Magazine article Computers in Libraries

Changing to a Hypertext-Based Library Instruction Program Using Inexpensive Software for IBM Compatibles

Magazine article Computers in Libraries

Changing to a Hypertext-Based Library Instruction Program Using Inexpensive Software for IBM Compatibles

Article excerpt

For ten years, Algonquin College Resource Centre (Library) had used an audio-cassette-based instruction package to teach basic skills for finding information in the Resource Centre. Students, in class groups, listened to instruction on how to use the catalogue, Library of Congress Subject Headings, and periodical indexes. They then answered ten questions designed to practice the points taught. Help was available. The answer sheets were computer marked, and the results sent to the teacher. A guide accompanied the results, so that a teacher could know the areas of strength or weakness of the students. The program had academic acceptance, and was a requirement for fun-time postsecondary students: about 3,000 first semester students received instruction each year.

In 1992-1993, the Resource Centre faced a decision point: the content of the instruction package was still valid and useful to students, as indicated by surveys conducted in 1990(1) and 1992, but there was increasing negative reaction to the method of delivery. The audiocassette players were old and the sound quality poor; the "voicing" of the tapes by non-professionals was of uneven quality, and the binder of examples was less than exciting. Also, the Resource Centre catalogue was now available on CD-ROM, necessitating revision of the instruction materials.

Developing a Strategy for Change

The first step was to look at the existing programme's strengths:

* the content was valid, though in need of revision for the new format of the catalogue;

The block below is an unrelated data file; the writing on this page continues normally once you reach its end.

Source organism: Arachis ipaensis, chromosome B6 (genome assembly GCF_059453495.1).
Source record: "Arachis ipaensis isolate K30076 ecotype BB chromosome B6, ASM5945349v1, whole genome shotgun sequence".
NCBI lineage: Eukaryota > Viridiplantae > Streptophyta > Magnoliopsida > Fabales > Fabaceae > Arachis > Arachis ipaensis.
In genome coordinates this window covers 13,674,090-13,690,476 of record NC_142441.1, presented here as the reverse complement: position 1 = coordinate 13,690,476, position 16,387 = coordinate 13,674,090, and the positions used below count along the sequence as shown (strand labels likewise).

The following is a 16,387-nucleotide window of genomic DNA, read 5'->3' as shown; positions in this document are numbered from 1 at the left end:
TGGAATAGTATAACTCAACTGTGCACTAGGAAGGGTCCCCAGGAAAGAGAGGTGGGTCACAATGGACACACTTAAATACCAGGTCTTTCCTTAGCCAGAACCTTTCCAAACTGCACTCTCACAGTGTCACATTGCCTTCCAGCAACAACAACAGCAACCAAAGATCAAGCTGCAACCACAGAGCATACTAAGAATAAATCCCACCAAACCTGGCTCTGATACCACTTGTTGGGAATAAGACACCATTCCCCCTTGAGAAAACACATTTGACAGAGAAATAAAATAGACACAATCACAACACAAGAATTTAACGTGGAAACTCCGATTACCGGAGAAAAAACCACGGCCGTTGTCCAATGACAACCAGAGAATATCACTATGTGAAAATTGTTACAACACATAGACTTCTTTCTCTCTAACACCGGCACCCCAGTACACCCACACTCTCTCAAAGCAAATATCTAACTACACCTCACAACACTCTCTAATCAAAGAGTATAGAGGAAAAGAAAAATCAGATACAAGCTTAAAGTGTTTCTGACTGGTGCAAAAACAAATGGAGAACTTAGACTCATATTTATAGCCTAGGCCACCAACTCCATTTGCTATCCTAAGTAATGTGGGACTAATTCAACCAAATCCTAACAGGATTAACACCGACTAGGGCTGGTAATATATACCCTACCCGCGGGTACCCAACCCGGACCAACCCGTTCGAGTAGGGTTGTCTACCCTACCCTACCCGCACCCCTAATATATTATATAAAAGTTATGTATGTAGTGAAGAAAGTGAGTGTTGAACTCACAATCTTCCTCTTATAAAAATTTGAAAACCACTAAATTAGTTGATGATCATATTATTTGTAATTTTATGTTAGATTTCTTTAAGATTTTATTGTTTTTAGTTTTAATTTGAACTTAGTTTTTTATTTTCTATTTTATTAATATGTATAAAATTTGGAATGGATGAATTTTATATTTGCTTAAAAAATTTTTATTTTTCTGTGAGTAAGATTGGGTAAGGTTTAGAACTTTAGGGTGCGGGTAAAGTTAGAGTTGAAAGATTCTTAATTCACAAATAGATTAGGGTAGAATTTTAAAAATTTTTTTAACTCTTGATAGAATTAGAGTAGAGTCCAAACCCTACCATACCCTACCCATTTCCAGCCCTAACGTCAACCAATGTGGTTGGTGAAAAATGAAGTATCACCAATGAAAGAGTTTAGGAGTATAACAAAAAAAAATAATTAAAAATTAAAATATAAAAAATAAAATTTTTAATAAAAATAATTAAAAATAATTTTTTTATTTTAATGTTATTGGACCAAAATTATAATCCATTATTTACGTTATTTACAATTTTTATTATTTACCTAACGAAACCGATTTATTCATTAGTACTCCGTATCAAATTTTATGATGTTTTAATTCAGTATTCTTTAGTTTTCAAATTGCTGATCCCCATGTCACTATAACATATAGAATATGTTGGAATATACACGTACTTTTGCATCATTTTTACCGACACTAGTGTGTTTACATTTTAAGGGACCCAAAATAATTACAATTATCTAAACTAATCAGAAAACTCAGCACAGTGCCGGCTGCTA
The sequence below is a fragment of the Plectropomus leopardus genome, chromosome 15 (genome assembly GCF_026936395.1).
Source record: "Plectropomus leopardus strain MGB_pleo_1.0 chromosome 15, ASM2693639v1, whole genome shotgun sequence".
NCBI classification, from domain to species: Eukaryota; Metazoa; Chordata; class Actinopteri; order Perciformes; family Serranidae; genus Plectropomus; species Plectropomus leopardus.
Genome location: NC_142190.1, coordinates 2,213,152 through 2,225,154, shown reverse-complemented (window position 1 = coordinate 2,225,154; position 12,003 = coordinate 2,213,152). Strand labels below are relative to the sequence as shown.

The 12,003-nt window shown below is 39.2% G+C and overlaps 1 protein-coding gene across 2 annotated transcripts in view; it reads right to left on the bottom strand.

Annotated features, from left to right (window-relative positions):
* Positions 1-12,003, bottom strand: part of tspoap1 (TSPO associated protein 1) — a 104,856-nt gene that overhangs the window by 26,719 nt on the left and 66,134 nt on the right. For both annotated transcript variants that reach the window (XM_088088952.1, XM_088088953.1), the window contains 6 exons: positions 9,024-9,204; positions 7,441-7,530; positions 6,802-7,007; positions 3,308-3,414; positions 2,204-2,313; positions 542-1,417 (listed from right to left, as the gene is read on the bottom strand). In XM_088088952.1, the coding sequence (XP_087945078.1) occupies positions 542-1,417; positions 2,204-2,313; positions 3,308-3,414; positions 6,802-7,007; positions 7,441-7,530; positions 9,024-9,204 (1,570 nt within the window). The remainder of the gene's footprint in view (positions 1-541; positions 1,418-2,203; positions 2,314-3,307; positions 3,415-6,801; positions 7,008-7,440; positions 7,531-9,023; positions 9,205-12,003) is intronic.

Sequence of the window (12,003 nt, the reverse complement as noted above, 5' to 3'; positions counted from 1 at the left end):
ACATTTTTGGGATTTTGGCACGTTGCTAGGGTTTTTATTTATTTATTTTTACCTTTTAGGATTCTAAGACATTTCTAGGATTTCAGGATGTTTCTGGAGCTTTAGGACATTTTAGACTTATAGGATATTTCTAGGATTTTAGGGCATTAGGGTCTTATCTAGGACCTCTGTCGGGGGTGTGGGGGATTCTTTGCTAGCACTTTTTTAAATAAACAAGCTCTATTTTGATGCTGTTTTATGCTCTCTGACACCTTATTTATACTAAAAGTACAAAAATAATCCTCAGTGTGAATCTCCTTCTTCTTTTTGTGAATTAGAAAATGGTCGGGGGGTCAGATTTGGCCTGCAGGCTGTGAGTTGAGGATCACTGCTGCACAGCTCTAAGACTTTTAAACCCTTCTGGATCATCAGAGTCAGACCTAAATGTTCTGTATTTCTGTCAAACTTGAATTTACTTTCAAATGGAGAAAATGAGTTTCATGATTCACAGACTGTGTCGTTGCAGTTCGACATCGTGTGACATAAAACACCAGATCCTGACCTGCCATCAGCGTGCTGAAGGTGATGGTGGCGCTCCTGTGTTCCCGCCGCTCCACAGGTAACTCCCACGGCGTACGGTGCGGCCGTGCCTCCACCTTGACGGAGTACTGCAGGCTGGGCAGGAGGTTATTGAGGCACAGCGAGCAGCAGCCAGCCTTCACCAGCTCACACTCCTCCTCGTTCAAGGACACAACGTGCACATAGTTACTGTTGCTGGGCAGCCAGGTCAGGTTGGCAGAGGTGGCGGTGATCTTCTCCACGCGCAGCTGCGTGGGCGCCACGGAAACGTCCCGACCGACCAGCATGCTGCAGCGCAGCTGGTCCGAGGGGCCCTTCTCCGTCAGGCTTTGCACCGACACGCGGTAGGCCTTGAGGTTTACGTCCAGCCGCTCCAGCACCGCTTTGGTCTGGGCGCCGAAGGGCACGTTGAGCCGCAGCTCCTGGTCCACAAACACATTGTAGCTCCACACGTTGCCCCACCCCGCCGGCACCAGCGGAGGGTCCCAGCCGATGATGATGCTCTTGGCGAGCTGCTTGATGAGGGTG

* it was self-paced, allowing for the wide variation in the information literacy of our students; and

* it had the support of the academic sector, including a Library Instruction Committee composed of representatives of the four academic divisions (Applied Arts, Business, Health Sciences, and Technology and Trades).

...and its weaknesses:

* the technology (audiocassettes with binder of printed examples) was outdated and unappealing to the students;

* it did not include information about Resource Centre services, resources, hours; and

* some faculty members objected to having their students instructed using materials developed by librarians, not teachers.

The second step was to look for alternatives. Searches of ERIC on CD-ROM, and Library Literature were carried out to find library instruction methodologies that were self-paced, recent, and suitable for class sessions. The most relevant new developments were in hypermedia and multimedia. These new technologies are exciting, but require costly software and equipment, and expertise in programming and media that were not readily available. In a period of fiscal restraint, the only access to computers would be by sharing existing IBM-compatible computer labs at Algonquin College.

Given the current rate of change in information technologies, it is concepts of searching that students need to understand, not details of any specific system. Algonquin's catalogue is now available in two formats: online and on CD-ROM, and many of the students would also be using other libraries. Of particular interest was an article on "Concept-Based Instruction" using HyperCard(2) to instruct in the use of the online public access computer (OPAC) at the University of Toronto. The University of Toronto's package was developed by a committee representing computer services, teaching faculty, and library science. It was possible to meet with the author, Joan Cherry, who generously shared information on philosophy and development of their programme. The technical requirements were not overwhelming: it only required computers, not video, and so forth.

The search now focused on hypertext for IBM. Most commercially available packages required programming expertise, and software (full or runtime version) on the computers: both of which were beyond our resources. On the Ottawa PC Users' Group bulletin board was a shareware programme for developing help screens, called SimplyHelp! …

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